Accept Yourself to Accept Your Writing
To make the best use of your abilities as a writer, start with healthy self-valuing and the affirmation of your gifts. As you appreciate yourself, you learn to like yourself, and that knowledge becomes both powerful and empowering.
I don’t advocate rigid self-discipline. I tried that. For years, I held to tight schedules, refused to allow deviations, and castigated myself when I failed. I’ve since learned that true self-discipline flows out of gentleness and self-respect.
I’ll illustrate what I mean. People call me transparent, real, and honest. And I’m getting more that way all the time. I haven’t always been vulnerable on paper. During my first years of writing, my initial attempts were a bit pompous and condescending.
Many years ago, Charlotte Hale, a professional writer in my first editing group, the Scribe Tribe, said to me, “If you’re going to be successful, you must be willing to walk down the street naked.”
I don’t know if that was original with her, but the message stayed with me. If I close my eyes, I can see her sitting across the table, leaning slightly toward me. She smiled before she spoke those words.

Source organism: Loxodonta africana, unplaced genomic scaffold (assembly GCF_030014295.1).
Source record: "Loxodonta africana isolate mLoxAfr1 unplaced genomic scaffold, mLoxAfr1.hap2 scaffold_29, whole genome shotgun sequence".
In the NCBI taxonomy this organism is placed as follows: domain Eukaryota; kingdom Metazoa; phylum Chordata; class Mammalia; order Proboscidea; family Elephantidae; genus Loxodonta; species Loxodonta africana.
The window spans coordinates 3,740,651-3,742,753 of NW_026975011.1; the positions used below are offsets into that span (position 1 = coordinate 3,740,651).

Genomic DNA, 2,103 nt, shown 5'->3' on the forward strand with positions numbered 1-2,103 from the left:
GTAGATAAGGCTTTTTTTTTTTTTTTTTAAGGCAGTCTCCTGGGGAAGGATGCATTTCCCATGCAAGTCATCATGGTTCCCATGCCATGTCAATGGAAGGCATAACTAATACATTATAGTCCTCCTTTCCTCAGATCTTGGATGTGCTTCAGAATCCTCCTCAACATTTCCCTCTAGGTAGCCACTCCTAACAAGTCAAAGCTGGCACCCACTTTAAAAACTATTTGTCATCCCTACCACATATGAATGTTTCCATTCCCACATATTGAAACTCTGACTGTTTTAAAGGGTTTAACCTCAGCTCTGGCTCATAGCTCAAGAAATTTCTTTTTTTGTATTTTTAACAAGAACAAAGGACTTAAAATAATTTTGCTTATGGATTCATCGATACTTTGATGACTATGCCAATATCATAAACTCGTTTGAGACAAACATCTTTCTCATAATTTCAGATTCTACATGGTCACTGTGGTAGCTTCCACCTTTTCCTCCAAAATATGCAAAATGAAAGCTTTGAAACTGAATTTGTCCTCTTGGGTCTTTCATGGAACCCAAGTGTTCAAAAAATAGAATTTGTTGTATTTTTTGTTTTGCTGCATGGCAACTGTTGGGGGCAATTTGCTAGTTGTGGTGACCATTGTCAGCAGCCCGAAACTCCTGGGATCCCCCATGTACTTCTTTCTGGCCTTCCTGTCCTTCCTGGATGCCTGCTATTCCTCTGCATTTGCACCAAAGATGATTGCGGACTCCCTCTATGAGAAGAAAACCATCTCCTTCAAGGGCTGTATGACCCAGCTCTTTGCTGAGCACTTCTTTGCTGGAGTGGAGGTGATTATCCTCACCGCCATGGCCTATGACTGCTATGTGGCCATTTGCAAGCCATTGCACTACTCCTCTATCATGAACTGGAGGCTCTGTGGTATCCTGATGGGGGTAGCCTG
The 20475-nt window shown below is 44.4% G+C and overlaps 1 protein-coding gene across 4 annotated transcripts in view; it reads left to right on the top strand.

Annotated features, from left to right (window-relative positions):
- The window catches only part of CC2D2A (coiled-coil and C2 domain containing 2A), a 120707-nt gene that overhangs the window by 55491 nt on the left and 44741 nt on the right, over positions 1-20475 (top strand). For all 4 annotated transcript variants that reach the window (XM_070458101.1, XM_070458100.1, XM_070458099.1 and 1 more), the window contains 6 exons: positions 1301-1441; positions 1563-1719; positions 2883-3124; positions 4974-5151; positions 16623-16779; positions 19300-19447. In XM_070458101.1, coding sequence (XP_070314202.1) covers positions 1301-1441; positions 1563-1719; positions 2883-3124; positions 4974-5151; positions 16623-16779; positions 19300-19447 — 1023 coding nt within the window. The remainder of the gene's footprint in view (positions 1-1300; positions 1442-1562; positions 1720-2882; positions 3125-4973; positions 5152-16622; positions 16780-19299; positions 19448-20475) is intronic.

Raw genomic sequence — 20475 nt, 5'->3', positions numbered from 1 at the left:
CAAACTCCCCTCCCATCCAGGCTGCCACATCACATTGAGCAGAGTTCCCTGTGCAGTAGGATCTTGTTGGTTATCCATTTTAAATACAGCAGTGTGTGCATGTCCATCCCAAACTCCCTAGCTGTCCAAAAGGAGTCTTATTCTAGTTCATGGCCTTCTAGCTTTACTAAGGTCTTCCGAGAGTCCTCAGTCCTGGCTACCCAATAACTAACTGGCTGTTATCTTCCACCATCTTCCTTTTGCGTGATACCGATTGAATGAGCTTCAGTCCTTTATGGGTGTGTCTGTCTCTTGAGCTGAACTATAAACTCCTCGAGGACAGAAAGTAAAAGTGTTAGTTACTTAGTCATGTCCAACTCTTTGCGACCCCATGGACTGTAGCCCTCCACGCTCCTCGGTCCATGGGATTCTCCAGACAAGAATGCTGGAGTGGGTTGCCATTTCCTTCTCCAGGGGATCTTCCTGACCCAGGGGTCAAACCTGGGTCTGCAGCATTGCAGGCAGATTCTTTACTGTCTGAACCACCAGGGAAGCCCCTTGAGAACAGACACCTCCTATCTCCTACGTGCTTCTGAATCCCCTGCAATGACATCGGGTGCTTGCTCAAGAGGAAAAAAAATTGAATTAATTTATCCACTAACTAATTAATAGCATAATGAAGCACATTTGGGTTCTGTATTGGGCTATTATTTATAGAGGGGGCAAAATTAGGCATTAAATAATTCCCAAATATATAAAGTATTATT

I heard them as divinely given revelation. I’ve often said that sentence was the single best piece of advice I ever received about my role as an author. Immediately my work improved.
I continue to strive for that metaphorical nakedness when I write. I continue to move toward an appreciation of myself and the writing process. Creating readable prose isn’t something I need to bully or shame myself into doing. My best writing comes when I treat myself compassionately and caringly. Part of that is to accept the less-than-wonderful parts of myself.
If writers bully their fragile egos, they often get the results they want—and I write that statement from experience—but they won’t like themselves.
Healthy self-discipline grows out of liking who you are and encouraging your desire to be even better.
Only by knowing who you are and compassionately embracing yourself can you grow as an individual and as a writer. If you relentlessly pursue self-understanding, accept your own experiences as authentic, and are willing to compose from that truer, deeper part of yourself, you generate the kind of writing that comes across as authentic. Honest. True.
Another way to say it is that as you accept, respect, and trust yourself, it becomes easier to accept, respect, and trust your writing.